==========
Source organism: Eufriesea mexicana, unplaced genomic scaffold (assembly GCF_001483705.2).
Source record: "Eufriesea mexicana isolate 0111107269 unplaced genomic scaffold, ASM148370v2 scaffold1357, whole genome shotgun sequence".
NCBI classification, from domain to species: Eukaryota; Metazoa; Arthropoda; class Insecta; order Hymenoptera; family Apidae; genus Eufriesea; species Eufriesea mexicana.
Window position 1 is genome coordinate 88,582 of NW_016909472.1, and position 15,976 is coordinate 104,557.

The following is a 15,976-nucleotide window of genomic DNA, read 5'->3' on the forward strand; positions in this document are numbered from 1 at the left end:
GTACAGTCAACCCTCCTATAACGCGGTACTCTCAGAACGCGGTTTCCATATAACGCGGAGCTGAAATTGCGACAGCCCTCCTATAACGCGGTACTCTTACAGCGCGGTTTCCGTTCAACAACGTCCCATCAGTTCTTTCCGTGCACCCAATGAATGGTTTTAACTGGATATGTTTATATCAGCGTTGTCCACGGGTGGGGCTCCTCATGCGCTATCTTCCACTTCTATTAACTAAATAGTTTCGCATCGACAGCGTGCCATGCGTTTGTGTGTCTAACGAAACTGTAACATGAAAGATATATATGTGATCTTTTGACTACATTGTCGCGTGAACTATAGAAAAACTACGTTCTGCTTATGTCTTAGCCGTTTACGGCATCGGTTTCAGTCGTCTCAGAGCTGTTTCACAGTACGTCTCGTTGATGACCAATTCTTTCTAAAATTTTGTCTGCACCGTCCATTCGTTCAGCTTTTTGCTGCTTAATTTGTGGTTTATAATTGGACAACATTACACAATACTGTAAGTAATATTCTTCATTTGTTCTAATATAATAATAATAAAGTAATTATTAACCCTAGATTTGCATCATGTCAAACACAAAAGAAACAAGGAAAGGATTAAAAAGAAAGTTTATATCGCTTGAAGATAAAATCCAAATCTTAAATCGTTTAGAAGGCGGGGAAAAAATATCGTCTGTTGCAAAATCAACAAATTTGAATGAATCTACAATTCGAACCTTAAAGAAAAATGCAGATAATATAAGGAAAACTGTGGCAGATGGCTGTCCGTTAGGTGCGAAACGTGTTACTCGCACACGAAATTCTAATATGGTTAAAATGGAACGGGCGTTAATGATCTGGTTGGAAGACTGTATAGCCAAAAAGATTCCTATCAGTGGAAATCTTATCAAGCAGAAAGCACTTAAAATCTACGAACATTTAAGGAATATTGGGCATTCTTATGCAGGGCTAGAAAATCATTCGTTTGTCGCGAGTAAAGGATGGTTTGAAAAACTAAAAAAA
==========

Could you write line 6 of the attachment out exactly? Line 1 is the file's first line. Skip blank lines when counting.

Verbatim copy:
GTACAGTCAACCCTCCTATAACGCGGTACTCTCAGAACGCGGTTTCCATATAACGCGGAGCTGAAATTGCGACAGCCCTCCTATAACGCGGTACTCTTACAGCGCGGTTTCCGTTCAACAACGTCCCATCAGTTCTTTCCGTGCACCCAATGAATGGTTTTAACTGGATATGTTTATATCAGCGTTGTCCACGGGTGGGGCTCCTCATGCGCTATCTTCCACTTCTATTAACTAAATAGTTTCGCATCGACAGCGTGCCATGCGTTTGTGTGTCTAACGAAACTGTAACATGAAAGATATATATGTGATCTTTTGACTACATTGTCGCGTGAACTATAGAAAAACTACGTTCTGCTTATGTCTTAGCCGTTTACGGCATCGGTTTCAGTCGTCTCAGAGCTGTTTCACAGTACGTCTCGTTGATGACCAATTCTTTCTAAAATTTTGTCTGCACCGTCCATTCGTTCAGCTTTTTGCTGCTTAATTTGTGGTTTATAATTGGACAACATTACACAATACTGTAAGTAATATTCTTCATTTGTTCTAATATAATAATAATAAAGTAATTATTAACCCTAGATTTGCATCATGTCAAACACAAAAGAAACAAGGAAAGGATTAAAAAGAAAGTTTATATCGCTTGAAGATAAAATCCAAATCTTAAATCGTTTAGAAGGCGGGGAAAAAATATCGTCTGTTGCAAAATCAACAAATTTGAATGAATCTACAATTCGAACCTTAAAGAAAAATGCAGATAATATAAGGAAAACTGTGGCAGATGGCTGTCCGTTAGGTGCGAAACGTGTTACTCGCACACGAAATTCTAATATGGTTAAAATGGAACGGGCGTTAATGATCTGGTTGGAAGACTGTATAGCCAAAAAGATTCCTATCAGTGGAAATCTTATCAAGCAGAAAGCACTTAAAATCTACGAACATTTAAGGAATATTGGGCATTCTTATGCAGGGCTAGAAAATCATTCGTTTGTCGCGAGTAAAGGATGGTTTGAAAAACTAAAAAAA